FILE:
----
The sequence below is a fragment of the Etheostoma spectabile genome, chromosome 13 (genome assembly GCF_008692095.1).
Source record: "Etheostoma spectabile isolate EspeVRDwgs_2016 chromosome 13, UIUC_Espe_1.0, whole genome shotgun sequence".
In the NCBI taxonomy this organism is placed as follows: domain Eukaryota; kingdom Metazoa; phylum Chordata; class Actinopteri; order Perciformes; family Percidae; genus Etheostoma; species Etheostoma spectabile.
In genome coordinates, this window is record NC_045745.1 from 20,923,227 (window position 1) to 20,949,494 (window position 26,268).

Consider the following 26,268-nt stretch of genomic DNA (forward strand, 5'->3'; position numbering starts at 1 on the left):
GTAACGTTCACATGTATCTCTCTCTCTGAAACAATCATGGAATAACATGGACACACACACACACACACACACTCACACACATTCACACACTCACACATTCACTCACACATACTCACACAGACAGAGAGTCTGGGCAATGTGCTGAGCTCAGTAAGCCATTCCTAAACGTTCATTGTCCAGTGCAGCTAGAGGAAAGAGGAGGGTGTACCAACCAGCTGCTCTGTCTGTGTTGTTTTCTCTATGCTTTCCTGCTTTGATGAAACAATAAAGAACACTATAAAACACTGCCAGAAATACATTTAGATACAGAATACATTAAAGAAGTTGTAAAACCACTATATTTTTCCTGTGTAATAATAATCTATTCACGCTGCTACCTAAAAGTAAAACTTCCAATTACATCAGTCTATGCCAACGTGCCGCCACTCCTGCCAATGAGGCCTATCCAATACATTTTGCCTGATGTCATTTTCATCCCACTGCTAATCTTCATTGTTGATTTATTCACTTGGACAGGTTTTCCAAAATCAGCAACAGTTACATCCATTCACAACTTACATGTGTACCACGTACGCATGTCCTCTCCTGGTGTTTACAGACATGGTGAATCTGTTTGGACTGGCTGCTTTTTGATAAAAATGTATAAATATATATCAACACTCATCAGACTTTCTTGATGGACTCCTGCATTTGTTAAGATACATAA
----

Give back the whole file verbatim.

The sequence below is a fragment of the Etheostoma spectabile genome, chromosome 13 (genome assembly GCF_008692095.1).
Source record: "Etheostoma spectabile isolate EspeVRDwgs_2016 chromosome 13, UIUC_Espe_1.0, whole genome shotgun sequence".
In the NCBI taxonomy this organism is placed as follows: domain Eukaryota; kingdom Metazoa; phylum Chordata; class Actinopteri; order Perciformes; family Percidae; genus Etheostoma; species Etheostoma spectabile.
In genome coordinates, this window is record NC_045745.1 from 20,923,227 (window position 1) to 20,949,494 (window position 26,268).

Consider the following 26,268-nt stretch of genomic DNA (forward strand, 5'->3'; position numbering starts at 1 on the left):
GTAACGTTCACATGTATCTCTCTCTCTGAAACAATCATGGAATAACATGGACACACACACACACACACACACTCACACACATTCACACACTCACACATTCACTCACACATACTCACACAGACAGAGAGTCTGGGCAATGTGCTGAGCTCAGTAAGCCATTCCTAAACGTTCATTGTCCAGTGCAGCTAGAGGAAAGAGGAGGGTGTACCAACCAGCTGCTCTGTCTGTGTTGTTTTCTCTATGCTTTCCTGCTTTGATGAAACAATAAAGAACACTATAAAACACTGCCAGAAATACATTTAGATACAGAATACATTAAAGAAGTTGTAAAACCACTATATTTTTCCTGTGTAATAATAATCTATTCACGCTGCTACCTAAAAGTAAAACTTCCAATTACATCAGTCTATGCCAACGTGCCGCCACTCCTGCCAATGAGGCCTATCCAATACATTTTGCCTGATGTCATTTTCATCCCACTGCTAATCTTCATTGTTGATTTATTCACTTGGACAGGTTTTCCAAAATCAGCAACAGTTACATCCATTCACAACTTACATGTGTACCACGTACGCATGTCCTCTCCTGGTGTTTACAGACATGGTGAATCTGTTTGGACTGGCTGCTTTTTGATAAAAATGTATAAATATATATCAACACTCATCAGACTTTCTTGATGGACTCCTGCATTTGTTAAGATACATAA